Still preparing for my OCWCD, finding myself in HeadFirst SCWCD 1.4, struggling the final mock-exam.
I am trying to get a feel for the sort and way of questioning.
Page 783, question 41 B: "In all scopes attributes can be retrieved using a getAttribute() method".
According HF this answer is correct. According to my API's, all the getAttribute()-methods have
an argument (String name).
Sooo what do you think, never mind the arguments?
Ok, some quotations to complete the question in question....
Which about web attributes are true?
(Choose all that apply.)
A. No attributes are longer lived than session attributes.
B. In all scopes, attributes can be retrieved using a getAttribute() methode.
C. Context attributes survive a session time-out.
D. Only session and context attributes can be retrieved in an enumeration.
E. Data stored in both request and session objects is thread safe.
HF tells me that B and C are the correct answers, and I agree questionless upon C.
My remark is about the statement made at B's, because the argument to the method (String name)
is omitted. Not mentionned, zippo, gone with the wind, computer says no
And I do see what they mean to ask (that is, I hope...), but, looking forward to the exam,
I hope not be examined in a way of "we hope you've got what we really intended to ask..."
Bottom-line: how exact are questions to be interpreted on the exam.
Thanks for your response!
PS Would there be a difference between asking about a getAttribute() method and asking about the getAttribute() method?
Yea, I guess it's a common problem how to describe a method without specifying what parameters are you interested in.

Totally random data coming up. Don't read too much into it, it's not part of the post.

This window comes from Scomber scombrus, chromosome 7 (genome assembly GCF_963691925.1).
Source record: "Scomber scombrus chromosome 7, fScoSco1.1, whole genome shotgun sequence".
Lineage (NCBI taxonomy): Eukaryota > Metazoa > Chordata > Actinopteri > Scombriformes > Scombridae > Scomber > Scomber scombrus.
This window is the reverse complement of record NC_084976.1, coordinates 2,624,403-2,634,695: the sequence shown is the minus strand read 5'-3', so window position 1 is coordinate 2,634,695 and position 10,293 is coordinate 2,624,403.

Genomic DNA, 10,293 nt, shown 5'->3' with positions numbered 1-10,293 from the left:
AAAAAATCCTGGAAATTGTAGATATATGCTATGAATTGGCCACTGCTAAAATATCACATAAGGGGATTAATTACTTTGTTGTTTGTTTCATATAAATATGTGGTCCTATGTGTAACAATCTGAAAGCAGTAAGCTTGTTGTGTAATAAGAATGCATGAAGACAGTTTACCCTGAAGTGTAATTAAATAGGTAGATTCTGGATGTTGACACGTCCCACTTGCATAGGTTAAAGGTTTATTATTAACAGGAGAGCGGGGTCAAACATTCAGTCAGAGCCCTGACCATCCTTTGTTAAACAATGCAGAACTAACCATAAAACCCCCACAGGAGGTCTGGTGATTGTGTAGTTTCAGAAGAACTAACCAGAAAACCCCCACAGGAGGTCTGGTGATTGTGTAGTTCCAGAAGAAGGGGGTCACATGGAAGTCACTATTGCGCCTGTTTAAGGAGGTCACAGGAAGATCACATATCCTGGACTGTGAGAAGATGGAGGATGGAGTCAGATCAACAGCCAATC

ExamLab for OCPJP used the "-" character to denote this, like this: getAttribute(-).
It means that whatever arguments the method takes, they're not important - only the name and overall purpose is important for the question.
Frankly, when reading your question, I would undoubtedly say B is correct, as I would treat getAttribute() as it would be written with the (-) thing I talked about above. But the fact remains - I think they should explicitly said what they had on their minds...
By the way: the same problem is with denoting the class which the method comes from. Some books might use the ServletRequest.getAttribute(String) construct, which can be misleading and understood by some users as it's a static method from the ServletRequest class, where the real purpose was to show that the getAttribute(String) method comes from the ServletRequest class.
Once again - you can use more adequate form taken i.e. from the JavaDoc - ServletRequest#getAttribute(String) which shouldn't be problematic from now on.